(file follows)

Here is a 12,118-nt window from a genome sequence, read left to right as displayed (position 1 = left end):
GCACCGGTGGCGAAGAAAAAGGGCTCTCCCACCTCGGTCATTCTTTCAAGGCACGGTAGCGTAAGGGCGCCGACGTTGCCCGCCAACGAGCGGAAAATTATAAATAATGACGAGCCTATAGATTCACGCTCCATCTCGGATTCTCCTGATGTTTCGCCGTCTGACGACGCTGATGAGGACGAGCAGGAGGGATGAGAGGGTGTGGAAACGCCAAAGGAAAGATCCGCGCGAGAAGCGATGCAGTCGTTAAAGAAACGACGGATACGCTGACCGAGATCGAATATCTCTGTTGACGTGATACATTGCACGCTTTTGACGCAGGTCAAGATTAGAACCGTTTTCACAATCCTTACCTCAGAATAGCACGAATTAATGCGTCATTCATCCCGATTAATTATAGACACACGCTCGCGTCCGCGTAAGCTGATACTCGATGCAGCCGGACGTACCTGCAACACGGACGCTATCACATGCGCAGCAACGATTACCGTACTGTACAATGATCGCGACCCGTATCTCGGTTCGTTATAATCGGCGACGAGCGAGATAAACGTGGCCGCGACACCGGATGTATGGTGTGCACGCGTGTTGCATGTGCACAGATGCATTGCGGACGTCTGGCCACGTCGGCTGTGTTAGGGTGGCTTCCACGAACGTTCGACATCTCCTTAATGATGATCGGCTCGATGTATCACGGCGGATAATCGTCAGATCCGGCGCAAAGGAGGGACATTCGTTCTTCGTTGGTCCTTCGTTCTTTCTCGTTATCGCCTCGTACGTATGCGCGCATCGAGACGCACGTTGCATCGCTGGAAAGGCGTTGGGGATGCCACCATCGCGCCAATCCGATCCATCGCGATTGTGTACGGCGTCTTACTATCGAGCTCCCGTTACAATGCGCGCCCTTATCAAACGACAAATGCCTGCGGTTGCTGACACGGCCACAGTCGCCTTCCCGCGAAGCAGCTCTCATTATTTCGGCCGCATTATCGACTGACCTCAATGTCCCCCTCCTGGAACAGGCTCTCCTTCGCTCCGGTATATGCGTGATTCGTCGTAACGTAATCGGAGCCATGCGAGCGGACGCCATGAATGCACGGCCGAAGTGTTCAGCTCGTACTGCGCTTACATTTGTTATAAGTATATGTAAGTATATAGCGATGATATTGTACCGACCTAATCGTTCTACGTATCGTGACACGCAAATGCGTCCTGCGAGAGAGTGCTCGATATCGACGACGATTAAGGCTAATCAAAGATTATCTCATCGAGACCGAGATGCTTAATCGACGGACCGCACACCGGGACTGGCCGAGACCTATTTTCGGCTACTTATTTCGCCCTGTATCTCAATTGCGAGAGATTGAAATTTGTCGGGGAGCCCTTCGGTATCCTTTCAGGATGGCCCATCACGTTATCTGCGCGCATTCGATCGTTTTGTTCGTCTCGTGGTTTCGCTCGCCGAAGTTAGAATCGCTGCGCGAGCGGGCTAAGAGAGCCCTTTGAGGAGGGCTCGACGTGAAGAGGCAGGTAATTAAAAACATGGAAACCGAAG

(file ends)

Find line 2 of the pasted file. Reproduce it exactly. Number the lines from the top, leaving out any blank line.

GCACCGGTGGCGAAGAAAAAGGGCTCTCCCACCTCGGTCATTCTTTCAAGGCACGGTAGCGTAAGGGCGCCGACGTTGCCCGCCAACGAGCGGAAAATTATAAATAATGACGAGCCTATAGATTCACGCTCCATCTCGGATTCTCCTGATGTTTCGCCGTCTGACGACGCTGATGAGGACGAGCAGGAGGGATGAGAGGGTGTGGAAACGCCAAAGGAAAGATCCGCGCGAGAAGCGATGCAGTCGTTAAAGAAACGACGGATACGCTGACCGAGATCGAATATCTCTGTTGACGTGATACATTGCACGCTTTTGACGCAGGTCAAGATTAGAACCGTTTTCACAATCCTTACCTCAGAATAGCACGAATTAATGCGTCATTCATCCCGATTAATTATAGACACACGCTCGCGTCCGCGTAAGCTGATACTCGATGCAGCCGGACGTACCTGCAACACGGACGCTATCACATGCGCAGCAACGATTACCGTACTGTACAATGATCGCGACCCGTATCTCGGTTCGTTATAATCGGCGACGAGCGAGATAAACGTGGCCGCGACACCGGATGTATGGTGTGCACGCGTGTTGCATGTGCACAGATGCATTGCGGACGTCTGGCCACGTCGGCTGTGTTAGGGTGGCTTCCACGAACGTTCGACATCTCCTTAATGATGATCGGCTCGATGTATCACGGCGGATAATCGTCAGATCCGGCGCAAAGGAGGGACATTCGTTCTTCGTTGGTCCTTCGTTCTTTCTCGTTATCGCCTCGTACGTATGCGCGCATCGAGACGCACGTTGCATCGCTGGAAAGGCGTTGGGGATGCCACCATCGCGCCAATCCGATCCATCGCGATTGTGTACGGCGTCTTACTATCGAGCTCCCGTTACAATGCGCGCCCTTATCAAACGACAAATGCCTGCGGTTGCTGACACGGCCACAGTCGCCTTCCCGCGAAGCAGCTCTCATTATTTCGGCCGCATTATCGACTGACCTCAATGTCCCCCTCCTGGAACAGGCTCTCCTTCGCTCCGGTATATGCGTGATTCGTCGTAACGTAATCGGAGCCATGCGAGCGGACGCCATGAATGCACGGCCGAAGTGTTCAGCTCGTACTGCGCTTACATTTGTTATAAGTATATGTAAGTATATAGCGATGATATTGTACCGACCTAATCGTTCTACGTATCGTGACACGCAAATGCGTCCTGCGAGAGAGTGCTCGATATCGACGACGATTAAGGCTAATCAAAGATTATCTCATCGAGACCGAGATGCTTAATCGACGGACCGCACACCGGGACTGGCCGAGACCTATTTTCGGCTACTTATTTCGCCCTGTATCTCAATTGCGAGAGATTGAAATTTGTCGGGGAGCCCTTCGGTATCCTTTCAGGATGGCCCATCACGTTATCTGCGCGCATTCGATCGTTTTGTTCGTCTCGTGGTTTCGCTCGCCGAAGTTAGAATCGCTGCGCGAGCGGGCTAAGAGAGCCCTTTGAGGAGGGCTCGACGTGAAGAGGCAGGTAATTAAAAACATGGAAACCGAAG